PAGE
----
Austroads tackles heavy vehicle traffic flow anomalies

Project spotlights difficulties in approach to arterial road capacity due heavy vehicle movements

Austroads tackles heavy vehicle traffic flow anomalies
Image from the report's cover


Peak roads and traffic agency Austroads has issued a report examining how to more accurately model heavy vehicle movements during interrupted traffic flows.

The research project, Improving the Reliability of Heavy Vehicle Parameters to Support More Accurate Traffic Modelling in Australia and New Zealand, acknowledges heavy vehicle traffic on the arterial road network is increasing, with the length and low acceleration capability of heavy vehicles reducing traffic flows, especially at intersections.

It notes road agencies are concerned that current traffic modelling software fails to correctly calculate the capacity of arterial roads when there are many heavy vehicles, resulting in inaccurate scenario testing and policy analysis.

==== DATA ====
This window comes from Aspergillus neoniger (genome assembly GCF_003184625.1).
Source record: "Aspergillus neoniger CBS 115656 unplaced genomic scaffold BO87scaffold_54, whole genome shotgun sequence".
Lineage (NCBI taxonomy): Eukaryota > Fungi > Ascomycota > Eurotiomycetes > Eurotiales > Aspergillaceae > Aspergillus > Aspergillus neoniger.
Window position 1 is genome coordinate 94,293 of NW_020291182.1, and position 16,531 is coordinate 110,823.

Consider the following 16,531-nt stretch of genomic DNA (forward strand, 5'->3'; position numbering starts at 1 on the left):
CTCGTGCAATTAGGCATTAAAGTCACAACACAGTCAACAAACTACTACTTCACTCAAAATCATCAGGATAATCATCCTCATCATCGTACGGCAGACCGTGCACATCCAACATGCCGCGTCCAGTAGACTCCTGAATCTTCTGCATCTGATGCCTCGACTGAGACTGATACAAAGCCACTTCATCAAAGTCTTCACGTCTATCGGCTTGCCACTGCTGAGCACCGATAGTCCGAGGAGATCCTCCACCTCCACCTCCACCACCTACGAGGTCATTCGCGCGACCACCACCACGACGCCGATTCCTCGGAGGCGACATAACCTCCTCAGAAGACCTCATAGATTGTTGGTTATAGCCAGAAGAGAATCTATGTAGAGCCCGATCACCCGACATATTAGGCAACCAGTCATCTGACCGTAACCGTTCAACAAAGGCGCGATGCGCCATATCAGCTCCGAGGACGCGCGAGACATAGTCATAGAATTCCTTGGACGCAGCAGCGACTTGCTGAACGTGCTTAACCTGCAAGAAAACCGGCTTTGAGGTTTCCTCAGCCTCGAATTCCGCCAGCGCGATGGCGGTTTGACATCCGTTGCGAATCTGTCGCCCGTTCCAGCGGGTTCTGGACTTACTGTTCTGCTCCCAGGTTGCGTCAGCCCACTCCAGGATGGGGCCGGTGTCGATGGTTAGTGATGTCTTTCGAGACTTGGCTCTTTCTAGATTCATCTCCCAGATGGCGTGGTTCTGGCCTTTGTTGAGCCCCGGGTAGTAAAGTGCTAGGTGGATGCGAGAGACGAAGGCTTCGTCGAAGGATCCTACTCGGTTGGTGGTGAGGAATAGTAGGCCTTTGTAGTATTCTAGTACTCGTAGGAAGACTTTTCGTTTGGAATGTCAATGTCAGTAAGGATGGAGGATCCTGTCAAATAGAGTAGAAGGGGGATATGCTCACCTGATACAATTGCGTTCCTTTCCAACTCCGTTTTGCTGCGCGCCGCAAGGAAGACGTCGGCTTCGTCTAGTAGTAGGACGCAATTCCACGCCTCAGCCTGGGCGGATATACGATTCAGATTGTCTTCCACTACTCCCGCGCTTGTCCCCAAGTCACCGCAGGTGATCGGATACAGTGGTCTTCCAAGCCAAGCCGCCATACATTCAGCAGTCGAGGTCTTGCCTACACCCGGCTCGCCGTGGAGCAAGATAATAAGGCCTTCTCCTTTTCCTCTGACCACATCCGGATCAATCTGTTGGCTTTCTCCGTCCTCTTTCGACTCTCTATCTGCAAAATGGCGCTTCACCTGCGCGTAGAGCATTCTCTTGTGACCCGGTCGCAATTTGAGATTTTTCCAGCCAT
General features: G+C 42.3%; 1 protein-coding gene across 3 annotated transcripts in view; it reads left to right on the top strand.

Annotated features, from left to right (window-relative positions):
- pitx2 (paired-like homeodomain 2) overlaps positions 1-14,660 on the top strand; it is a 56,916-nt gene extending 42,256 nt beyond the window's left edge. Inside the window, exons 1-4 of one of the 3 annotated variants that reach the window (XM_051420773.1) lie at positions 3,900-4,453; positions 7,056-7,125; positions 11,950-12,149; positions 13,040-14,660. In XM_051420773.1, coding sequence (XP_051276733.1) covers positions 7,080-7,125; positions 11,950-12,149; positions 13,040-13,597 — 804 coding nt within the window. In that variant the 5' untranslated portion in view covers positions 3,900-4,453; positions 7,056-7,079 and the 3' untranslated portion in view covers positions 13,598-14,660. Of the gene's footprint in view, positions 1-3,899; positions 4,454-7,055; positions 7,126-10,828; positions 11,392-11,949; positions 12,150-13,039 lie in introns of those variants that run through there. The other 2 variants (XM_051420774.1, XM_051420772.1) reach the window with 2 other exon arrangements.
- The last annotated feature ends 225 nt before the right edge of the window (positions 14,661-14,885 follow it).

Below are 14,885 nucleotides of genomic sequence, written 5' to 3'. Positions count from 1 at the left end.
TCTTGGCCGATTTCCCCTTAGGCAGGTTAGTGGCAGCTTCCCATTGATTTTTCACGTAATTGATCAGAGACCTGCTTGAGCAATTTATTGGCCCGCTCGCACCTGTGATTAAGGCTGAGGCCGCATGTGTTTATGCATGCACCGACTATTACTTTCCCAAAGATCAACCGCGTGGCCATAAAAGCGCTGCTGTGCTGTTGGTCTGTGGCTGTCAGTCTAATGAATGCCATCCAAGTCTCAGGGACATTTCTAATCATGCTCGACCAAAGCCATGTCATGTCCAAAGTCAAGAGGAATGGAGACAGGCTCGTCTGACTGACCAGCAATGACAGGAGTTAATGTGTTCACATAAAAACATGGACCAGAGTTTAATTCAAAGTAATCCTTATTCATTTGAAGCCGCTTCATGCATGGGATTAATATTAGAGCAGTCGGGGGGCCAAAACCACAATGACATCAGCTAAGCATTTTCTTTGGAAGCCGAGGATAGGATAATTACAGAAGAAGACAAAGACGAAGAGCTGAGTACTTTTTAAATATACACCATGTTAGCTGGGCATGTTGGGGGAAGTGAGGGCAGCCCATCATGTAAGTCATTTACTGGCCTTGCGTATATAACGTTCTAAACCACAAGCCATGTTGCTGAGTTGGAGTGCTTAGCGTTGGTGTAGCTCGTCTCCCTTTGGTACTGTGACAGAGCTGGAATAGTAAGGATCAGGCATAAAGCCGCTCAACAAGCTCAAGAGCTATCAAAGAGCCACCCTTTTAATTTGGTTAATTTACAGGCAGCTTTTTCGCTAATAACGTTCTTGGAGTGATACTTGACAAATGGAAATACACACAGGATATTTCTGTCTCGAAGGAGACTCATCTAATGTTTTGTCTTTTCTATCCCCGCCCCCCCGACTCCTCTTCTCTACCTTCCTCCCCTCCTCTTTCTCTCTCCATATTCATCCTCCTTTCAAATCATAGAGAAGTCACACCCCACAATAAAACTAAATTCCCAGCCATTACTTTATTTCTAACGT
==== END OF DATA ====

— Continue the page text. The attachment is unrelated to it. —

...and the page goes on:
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"To collect the data to serve as a basis for parameter development, we conducted field surveys, including video surveys, at four intersections with signals and one intersection without signals in Perth and Melbourne," the report, co-author and Australian Road Research Board (ARRB) senior professional future transport systems Dr Young Li, says.

"We surveyed vehicle length, clearance space, acceleration, start-up and saturation headways, through and turning speeds, critical gap and follow-up headway.

"We monitored five heavy vehicle types: rigid trucks, single articulated trucks, B-double trucks, double road trains and triple road trains.

"We developed a set of heavy vehicle parameters that can be used as a guide when road agencies are applying them to similar modelling conditions used in the study, that is, arterial roads that are relatively flat and in speed limit zones of between 60 to 70 kilometres an hour.

"Application of the parameters to dissimilar traffic and highway conditions should be reviewed using field observations."

Report recommendations include testing the parameters under more varied conditions and at different sites to improve confidence in them, and testing more specific vehicle types.

The methodology in this report can be used as a guide to further refine and expand the scope of the model parameters.

The full report is available here


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